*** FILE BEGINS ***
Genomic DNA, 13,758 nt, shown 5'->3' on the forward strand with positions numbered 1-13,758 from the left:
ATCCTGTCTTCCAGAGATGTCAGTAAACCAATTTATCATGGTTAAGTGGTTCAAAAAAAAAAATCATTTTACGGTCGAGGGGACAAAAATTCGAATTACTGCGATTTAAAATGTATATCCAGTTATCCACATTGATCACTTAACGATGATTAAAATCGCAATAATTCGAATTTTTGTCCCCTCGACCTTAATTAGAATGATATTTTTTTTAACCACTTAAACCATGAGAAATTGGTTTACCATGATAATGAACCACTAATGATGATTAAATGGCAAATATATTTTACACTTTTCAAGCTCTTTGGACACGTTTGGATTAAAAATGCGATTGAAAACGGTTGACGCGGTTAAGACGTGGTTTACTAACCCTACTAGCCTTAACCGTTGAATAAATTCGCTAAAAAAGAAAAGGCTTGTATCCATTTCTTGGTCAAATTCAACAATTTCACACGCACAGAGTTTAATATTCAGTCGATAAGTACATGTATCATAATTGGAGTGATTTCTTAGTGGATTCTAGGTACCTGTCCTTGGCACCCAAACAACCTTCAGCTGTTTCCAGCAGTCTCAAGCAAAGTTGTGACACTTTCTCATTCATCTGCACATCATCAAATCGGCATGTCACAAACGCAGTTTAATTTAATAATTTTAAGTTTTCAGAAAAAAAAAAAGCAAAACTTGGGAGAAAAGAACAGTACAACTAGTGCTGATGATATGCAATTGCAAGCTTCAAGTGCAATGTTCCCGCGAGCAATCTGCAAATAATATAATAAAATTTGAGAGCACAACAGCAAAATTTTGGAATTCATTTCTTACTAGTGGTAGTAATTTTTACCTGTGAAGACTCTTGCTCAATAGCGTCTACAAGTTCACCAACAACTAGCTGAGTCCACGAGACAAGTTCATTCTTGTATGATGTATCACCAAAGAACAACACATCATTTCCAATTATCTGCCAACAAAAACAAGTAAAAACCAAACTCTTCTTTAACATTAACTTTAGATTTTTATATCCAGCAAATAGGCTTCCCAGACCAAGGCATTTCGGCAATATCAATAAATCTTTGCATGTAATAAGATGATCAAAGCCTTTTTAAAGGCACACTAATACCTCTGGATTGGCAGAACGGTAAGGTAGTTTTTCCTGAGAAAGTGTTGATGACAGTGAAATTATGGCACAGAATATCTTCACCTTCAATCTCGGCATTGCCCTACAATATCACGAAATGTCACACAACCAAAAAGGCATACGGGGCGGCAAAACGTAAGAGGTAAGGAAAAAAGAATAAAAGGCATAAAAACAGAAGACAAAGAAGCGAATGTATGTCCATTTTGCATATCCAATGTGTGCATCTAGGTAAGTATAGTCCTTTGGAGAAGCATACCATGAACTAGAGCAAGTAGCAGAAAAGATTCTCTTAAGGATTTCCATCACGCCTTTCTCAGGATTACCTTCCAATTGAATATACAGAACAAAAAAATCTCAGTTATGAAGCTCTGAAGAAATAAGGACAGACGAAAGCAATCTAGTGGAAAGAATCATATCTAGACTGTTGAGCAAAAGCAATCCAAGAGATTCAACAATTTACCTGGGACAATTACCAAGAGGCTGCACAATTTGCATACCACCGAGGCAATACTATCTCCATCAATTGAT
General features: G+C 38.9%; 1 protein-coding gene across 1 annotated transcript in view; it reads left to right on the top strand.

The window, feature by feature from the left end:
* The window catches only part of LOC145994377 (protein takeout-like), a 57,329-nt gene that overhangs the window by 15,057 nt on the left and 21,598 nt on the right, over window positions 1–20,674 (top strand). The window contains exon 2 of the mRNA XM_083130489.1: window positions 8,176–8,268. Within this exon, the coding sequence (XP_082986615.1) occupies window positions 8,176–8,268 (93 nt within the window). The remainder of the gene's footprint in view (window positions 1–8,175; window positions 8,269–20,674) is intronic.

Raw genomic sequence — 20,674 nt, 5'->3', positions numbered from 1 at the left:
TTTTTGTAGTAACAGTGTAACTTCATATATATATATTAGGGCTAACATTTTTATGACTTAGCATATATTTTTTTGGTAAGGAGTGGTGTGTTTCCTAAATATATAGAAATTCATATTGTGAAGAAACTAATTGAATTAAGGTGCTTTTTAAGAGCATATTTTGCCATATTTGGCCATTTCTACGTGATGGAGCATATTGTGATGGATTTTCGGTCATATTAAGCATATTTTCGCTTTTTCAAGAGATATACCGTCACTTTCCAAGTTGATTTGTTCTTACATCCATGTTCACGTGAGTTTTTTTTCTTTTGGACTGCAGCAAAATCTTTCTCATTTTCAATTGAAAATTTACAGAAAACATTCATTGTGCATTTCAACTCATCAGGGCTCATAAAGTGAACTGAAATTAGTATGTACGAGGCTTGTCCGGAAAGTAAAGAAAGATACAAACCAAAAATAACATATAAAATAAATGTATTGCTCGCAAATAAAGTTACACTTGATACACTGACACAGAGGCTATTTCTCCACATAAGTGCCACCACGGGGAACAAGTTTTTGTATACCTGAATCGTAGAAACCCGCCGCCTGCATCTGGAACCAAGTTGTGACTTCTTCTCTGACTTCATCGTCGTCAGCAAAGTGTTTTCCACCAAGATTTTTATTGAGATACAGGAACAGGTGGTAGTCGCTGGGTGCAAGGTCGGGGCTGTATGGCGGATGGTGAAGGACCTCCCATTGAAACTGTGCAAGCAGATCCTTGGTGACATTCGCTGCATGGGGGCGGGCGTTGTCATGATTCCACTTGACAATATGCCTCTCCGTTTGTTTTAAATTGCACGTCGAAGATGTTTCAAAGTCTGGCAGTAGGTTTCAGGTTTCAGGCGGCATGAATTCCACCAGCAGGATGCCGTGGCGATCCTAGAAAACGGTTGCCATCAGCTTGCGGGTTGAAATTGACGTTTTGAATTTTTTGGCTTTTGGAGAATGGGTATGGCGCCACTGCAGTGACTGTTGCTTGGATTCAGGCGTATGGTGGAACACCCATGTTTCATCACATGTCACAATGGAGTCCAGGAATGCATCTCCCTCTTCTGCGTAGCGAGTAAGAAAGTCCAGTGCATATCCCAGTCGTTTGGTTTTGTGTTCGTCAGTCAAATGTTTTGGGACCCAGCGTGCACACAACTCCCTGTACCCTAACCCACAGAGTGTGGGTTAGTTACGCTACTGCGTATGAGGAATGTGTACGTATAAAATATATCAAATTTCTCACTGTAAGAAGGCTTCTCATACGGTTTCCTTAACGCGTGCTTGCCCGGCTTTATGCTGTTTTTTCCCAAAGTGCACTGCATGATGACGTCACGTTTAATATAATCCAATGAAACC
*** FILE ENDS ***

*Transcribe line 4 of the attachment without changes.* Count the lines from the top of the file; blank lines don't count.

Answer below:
The window, feature by feature from the left end: